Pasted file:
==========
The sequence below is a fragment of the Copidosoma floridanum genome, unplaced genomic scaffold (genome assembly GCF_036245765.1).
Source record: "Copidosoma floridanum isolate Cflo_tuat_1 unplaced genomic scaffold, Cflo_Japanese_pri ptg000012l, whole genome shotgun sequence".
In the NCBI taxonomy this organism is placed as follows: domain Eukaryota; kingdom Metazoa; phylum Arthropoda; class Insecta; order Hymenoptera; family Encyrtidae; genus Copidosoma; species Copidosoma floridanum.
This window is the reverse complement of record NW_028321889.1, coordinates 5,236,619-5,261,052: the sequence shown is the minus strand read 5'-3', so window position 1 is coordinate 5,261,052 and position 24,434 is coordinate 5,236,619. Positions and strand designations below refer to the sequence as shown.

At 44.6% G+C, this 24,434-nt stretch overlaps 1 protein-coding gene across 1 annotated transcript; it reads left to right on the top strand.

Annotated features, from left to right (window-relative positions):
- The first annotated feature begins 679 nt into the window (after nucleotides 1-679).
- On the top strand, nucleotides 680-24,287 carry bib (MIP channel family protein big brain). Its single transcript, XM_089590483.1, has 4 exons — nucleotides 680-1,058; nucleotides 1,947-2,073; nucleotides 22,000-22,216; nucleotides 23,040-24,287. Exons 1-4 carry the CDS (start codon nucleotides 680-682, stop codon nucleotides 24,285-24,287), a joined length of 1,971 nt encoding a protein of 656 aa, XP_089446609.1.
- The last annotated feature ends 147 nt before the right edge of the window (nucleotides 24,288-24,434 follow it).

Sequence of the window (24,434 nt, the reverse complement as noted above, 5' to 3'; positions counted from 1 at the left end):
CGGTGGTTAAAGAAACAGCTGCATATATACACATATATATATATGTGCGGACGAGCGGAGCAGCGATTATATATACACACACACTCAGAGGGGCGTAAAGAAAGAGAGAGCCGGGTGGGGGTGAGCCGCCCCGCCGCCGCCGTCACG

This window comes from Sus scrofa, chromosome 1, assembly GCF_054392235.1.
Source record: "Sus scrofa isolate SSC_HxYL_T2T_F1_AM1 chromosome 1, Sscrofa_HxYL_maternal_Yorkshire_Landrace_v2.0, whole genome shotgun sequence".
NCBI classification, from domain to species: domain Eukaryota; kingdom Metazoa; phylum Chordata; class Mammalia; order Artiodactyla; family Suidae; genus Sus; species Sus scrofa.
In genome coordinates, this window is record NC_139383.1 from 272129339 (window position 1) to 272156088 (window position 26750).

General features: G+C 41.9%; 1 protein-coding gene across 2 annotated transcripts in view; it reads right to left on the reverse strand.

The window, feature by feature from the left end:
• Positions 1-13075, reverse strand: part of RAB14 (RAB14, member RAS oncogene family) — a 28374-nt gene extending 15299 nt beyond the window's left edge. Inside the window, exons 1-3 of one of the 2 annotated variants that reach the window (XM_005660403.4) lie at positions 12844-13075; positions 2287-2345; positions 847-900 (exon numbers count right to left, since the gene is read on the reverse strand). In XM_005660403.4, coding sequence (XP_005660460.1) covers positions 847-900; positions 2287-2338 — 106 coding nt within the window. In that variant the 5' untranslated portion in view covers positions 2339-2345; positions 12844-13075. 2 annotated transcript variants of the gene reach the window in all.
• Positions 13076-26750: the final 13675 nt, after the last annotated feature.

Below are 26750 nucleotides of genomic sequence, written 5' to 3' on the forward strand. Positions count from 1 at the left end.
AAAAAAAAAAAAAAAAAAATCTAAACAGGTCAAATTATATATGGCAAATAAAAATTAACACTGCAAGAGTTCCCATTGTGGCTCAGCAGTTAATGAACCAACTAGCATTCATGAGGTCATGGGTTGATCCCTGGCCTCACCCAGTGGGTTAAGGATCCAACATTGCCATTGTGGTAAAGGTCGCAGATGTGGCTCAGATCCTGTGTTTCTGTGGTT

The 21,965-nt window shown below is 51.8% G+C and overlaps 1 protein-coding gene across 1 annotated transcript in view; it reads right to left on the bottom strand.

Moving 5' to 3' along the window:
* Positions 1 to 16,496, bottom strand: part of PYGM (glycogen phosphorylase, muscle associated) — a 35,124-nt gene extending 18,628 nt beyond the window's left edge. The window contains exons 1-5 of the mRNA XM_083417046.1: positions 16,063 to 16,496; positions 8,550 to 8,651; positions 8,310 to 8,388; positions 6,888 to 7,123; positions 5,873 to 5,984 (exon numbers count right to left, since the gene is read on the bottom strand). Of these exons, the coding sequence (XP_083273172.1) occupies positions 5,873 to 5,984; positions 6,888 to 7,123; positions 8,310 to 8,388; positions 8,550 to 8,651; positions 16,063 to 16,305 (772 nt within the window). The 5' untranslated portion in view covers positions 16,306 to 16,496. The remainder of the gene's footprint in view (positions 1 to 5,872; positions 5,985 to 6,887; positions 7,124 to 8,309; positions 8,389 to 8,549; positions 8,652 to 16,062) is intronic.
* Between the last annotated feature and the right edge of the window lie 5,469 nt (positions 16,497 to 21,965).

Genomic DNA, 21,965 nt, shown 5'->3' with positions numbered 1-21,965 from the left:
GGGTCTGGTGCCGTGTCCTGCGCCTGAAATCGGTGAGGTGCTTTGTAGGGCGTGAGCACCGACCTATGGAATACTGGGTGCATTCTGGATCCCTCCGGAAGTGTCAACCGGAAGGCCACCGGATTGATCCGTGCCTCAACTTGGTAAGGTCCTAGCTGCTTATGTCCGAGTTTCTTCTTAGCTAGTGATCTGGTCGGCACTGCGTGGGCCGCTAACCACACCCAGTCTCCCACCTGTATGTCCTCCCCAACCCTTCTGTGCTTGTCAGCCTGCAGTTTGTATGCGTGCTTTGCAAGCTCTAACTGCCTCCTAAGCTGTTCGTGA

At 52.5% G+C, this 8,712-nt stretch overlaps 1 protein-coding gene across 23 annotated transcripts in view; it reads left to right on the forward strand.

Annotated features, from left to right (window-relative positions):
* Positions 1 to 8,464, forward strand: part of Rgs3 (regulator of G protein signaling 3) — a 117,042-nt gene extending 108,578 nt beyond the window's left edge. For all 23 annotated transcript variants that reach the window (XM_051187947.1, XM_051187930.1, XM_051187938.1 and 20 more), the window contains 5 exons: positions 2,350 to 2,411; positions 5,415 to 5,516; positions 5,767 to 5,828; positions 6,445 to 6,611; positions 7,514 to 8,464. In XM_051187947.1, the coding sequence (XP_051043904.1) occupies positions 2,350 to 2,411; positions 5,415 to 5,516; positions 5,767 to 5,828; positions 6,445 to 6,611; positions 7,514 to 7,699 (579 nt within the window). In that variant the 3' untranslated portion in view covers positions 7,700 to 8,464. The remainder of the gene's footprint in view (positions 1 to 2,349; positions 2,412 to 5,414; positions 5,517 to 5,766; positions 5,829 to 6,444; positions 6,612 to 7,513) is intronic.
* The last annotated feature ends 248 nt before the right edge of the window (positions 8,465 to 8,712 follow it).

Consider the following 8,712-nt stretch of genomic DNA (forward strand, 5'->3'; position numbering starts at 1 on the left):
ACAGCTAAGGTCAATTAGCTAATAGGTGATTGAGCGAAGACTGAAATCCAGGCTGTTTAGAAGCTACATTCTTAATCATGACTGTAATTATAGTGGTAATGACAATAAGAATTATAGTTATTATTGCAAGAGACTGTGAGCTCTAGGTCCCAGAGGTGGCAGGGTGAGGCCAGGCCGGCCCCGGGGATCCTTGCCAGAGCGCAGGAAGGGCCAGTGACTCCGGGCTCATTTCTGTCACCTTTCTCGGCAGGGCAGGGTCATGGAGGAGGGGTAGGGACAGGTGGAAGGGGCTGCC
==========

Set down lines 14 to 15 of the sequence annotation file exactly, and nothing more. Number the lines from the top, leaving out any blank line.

NCBI classification, from domain to species: domain Eukaryota; kingdom Metazoa; phylum Chordata; class Mammalia; order Artiodactyla; family Suidae; genus Sus; species Sus scrofa.
In genome coordinates, this window is record NC_139383.1 from 272129339 (window position 1) to 272156088 (window position 26750).